Secondly, as Alex Chisholm recently set out in his announcement of the role of Civil Service Inclusion Champions, I’ll be working in a team with the other Permanent Secretary champions to focus in particular on the theme of recruitment through multiple lenses, including faith and belief and race. What is our shared experience telling us about how we as a Civil Service recruit and retain people of different races, faiths and beliefs? And what more can we do to ensure our recruitment and retention practices are inclusive?

Head and shoulders of Matthew Rycroft, Permanent Secretary at the Home Office
Matthew Rycroft, Permanent Secretary, Home Office

I’d be interested to hear your views on how the pandemic has impacted how you practise your faith or belief. What is your lived experience as a person of faith, belief or no belief working in today’s Civil Service and how do you think we can improve how we recruit and retain people to create a more inclusive Civil Service for everyone?

I’m building my own knowledge of these areas by attending events hosted by the different faith and belief networks and discussing their priorities for the year ahead. Together we can identify the actions that will make the biggest difference, then get on and do them.

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  1. Comment by Andy Bartram posted on

    Hi Matthew and congratulations on this new role.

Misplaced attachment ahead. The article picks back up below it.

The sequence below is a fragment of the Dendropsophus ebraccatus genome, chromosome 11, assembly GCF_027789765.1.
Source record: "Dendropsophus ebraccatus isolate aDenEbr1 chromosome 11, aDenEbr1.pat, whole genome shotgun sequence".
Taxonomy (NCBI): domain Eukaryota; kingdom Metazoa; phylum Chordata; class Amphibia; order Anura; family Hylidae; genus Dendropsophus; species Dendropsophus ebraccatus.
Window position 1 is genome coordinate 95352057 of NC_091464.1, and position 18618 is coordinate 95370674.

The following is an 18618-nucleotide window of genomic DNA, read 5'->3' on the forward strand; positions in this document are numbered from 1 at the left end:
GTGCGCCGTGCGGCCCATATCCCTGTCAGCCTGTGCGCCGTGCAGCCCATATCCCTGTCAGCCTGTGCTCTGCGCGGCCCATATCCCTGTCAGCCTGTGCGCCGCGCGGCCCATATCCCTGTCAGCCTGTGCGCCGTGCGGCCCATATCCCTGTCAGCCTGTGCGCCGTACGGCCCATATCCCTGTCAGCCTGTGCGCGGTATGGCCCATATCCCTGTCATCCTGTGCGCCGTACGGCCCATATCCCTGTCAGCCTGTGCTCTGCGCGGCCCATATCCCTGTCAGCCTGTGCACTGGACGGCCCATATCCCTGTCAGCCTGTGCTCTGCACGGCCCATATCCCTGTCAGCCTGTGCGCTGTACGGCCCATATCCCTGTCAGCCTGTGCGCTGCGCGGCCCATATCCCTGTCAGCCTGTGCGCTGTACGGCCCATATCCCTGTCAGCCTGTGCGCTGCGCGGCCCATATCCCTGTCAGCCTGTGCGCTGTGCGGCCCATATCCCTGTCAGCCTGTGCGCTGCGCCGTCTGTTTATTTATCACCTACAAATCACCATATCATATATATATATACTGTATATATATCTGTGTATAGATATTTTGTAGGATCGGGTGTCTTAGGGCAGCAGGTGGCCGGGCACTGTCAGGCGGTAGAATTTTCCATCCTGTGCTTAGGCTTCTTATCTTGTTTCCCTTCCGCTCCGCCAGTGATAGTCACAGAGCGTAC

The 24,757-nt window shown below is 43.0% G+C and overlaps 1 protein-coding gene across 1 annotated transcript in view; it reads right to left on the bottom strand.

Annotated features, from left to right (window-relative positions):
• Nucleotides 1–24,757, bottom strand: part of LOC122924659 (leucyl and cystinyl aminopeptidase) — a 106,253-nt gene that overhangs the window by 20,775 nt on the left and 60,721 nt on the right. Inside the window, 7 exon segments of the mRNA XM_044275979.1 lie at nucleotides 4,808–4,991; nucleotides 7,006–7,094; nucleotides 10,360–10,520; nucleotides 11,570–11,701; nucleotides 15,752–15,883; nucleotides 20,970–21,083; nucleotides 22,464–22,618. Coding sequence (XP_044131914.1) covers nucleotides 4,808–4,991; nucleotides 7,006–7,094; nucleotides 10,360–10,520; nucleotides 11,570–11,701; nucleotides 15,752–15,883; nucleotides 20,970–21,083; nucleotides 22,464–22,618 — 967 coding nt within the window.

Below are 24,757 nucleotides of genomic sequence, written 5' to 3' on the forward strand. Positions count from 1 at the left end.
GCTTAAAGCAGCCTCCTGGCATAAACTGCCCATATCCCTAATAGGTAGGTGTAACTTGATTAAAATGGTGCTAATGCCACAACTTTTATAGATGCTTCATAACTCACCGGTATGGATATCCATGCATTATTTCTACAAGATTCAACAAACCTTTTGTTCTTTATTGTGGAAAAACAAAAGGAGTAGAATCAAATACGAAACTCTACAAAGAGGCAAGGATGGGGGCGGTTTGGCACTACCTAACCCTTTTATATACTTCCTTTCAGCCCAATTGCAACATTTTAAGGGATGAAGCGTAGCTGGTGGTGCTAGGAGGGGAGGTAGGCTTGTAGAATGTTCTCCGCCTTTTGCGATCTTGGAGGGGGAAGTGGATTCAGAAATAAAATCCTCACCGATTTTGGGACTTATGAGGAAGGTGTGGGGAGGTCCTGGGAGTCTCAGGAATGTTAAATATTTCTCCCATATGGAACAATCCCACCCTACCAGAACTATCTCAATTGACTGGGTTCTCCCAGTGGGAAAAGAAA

I've been an ethical vegan for 21 years and was delighted to hear that it's now a philosophical belief that's protected against discrimination under the Equality Act 2010.

    Generally, I don't mention I'm vegan unless asked or there's a need to explain - for example, when out for a meal with colleagues. Almost always, colleagues are really respectful but occasionally, and recently, I've received some mocking, disrespectful comments.

    I should stress these haven't been in response to anything other than my explaining that I'm vegan to contextualise an experience I had.

    I responded in a friendly way, brushing it off as a joke but I did feel a bit uncomfortable.

    I'm sure the person didn't mean any harm and I wasn't offended or upset: it just made a situation awkward.

    So it'd be great to see some recognition that ethical veganism is now a protected belief, as I don't think this is widely known.